A large part of my personal philosophy is bound up in the recognition of moral absolutes, Truth, Justice, and Mercy, with Truth at the top of the list. I seem not to be alone in the search for Truth -- the quest is older than Diogenes -- but many people put up unnecessary roadblocks to their own search. Dialog with one of them (Cary Cook) -- initially direct, but now only indirectly -- stimulated my thinking on the burden of proof in the case of the allegation of lies.
Cook has spent a lot of time and effort carefully defining his concepts. He acknowledges that for "a statement [that] is verifiable but not falsifiable, [the] burden of proof rests on him who says it is true." He makes no complementary concession for the reverse. I consider the asymmetry significant. I came to this conclusion before looking to see what he had said about it, and was gratified to find him in agreement.
Imagine some statement P, which person A claims is true, and B claims it is false. Apart from any individual facts of the matter, if the burden of proof is on the claim of truth, then any additional data brought to bear on the topic can be dismissed without further effort by asserting it too is a lie. To show that P is true may require examining all the facts of the universe, to demonstrate that there is no inconsistency between any of them and P; whereas to show P is false requires only examination of any single accepted fact that contradicts it.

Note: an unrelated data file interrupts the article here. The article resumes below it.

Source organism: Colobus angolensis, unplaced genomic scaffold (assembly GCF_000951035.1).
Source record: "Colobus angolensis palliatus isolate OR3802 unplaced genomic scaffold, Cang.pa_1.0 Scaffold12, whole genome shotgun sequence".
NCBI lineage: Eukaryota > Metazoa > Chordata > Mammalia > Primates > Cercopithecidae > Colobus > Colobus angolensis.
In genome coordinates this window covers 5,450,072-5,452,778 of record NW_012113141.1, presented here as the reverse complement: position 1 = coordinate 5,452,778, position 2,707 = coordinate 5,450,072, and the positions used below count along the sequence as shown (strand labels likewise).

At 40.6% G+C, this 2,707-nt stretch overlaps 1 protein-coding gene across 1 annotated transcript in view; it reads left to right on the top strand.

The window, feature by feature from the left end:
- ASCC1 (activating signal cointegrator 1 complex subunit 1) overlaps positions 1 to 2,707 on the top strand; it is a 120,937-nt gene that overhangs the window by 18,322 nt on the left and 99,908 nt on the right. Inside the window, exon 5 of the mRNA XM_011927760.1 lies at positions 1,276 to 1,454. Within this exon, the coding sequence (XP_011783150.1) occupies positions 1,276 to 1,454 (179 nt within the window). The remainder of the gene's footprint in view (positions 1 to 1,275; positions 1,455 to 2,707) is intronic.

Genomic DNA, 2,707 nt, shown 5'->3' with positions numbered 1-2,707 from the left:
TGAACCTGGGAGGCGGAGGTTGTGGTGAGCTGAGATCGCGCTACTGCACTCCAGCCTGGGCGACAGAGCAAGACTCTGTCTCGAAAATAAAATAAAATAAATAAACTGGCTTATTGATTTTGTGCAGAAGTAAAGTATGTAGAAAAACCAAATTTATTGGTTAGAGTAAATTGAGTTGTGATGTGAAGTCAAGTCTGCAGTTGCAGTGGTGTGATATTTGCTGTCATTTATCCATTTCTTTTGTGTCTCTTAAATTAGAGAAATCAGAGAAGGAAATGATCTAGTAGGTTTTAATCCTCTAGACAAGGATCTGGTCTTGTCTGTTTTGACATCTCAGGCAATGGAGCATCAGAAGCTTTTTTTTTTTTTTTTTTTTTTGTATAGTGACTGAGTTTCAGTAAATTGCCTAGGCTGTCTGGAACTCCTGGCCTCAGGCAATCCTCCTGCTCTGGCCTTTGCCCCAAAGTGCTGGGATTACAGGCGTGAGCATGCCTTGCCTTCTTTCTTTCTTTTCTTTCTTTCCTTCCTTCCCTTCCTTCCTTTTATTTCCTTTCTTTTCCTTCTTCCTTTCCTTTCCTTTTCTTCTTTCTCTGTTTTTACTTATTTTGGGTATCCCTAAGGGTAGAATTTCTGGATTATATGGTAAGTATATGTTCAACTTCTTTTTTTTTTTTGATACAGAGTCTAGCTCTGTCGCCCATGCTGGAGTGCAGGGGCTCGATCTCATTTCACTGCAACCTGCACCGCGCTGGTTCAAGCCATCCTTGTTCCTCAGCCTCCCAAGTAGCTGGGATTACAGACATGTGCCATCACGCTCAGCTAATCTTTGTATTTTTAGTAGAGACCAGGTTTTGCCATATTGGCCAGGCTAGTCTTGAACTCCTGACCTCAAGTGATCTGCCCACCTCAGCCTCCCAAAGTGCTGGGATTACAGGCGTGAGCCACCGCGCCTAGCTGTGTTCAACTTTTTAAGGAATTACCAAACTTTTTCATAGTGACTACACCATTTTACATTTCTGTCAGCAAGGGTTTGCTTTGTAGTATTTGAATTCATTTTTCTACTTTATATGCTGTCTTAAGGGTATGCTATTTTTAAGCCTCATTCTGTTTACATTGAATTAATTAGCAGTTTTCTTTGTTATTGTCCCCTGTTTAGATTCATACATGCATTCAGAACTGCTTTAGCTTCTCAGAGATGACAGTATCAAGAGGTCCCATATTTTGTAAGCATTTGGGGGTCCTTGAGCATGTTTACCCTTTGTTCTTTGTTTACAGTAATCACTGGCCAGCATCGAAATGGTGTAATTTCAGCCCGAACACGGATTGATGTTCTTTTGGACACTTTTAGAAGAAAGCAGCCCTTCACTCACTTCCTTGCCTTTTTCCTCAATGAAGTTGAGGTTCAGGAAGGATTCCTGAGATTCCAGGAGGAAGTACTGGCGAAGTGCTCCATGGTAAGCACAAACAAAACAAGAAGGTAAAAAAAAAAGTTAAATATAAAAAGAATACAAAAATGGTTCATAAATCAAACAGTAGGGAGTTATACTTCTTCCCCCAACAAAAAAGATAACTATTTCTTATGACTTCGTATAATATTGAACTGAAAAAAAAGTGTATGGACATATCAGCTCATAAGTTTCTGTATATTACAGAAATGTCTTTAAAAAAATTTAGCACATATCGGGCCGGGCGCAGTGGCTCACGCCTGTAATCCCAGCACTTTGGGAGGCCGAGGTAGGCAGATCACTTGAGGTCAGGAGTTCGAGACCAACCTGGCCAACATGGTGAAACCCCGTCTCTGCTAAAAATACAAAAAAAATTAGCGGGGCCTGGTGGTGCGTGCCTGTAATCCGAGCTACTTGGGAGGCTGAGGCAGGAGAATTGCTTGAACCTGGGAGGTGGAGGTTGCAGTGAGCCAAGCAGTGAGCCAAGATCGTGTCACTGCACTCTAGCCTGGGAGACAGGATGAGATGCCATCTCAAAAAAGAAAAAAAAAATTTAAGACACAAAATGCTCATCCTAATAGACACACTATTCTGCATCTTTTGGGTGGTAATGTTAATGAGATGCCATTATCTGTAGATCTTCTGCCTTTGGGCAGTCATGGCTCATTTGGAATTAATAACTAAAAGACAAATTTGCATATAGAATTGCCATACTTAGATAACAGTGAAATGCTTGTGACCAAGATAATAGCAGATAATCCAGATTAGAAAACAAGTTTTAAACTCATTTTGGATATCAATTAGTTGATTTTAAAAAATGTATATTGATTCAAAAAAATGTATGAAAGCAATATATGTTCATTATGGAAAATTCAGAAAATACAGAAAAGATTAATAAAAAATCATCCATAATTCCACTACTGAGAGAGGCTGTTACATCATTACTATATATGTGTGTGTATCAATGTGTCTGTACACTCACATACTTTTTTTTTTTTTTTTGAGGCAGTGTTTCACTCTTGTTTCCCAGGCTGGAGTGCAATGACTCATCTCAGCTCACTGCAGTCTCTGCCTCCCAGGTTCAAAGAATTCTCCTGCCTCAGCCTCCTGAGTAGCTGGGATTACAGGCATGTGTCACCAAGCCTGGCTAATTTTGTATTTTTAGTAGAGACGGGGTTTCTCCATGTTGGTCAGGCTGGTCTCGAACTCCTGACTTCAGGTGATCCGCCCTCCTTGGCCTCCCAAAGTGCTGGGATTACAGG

Therefore, when the naturalists want to argue (as Cook did in our brief
direct dialog) from "a prejudice against unnecessary miracles that would
have been as easily explained by human ignorance or lying," the burden
of proof is on them to show that the alleged miracle report is a lie. This
they normally cannot do apart from a presupposition of naturalism (what
I called "Axiom 3x" in
my essay), which invalidly asserts that miracles can be precluded because
they cannot happen.
People tend to project their own values on others. Therefore, if they think everybody is lying, they are more likely to not be telling the truth themselves. Honest people tend to assume others are honest.
Much more reliable than that, people are more likely to lie for personal
gain than if it brings themselves only harm. But because Truth is a moral
absolute, people will be motivated to tell the truth even at personal cost.
Colson, one of Nixon's Watergate insiders, points out that a handful
of men in the most powerful office in the world, who had everything to
lose and nothing to gain by confessing to the truth about the "cover-up",
these guys could not contain the secret for two weeks. This is a powerful
2008 January 8
What Really Matters
Living in Crete
On Truth and Honesty
Open Source Truth
Index of Essays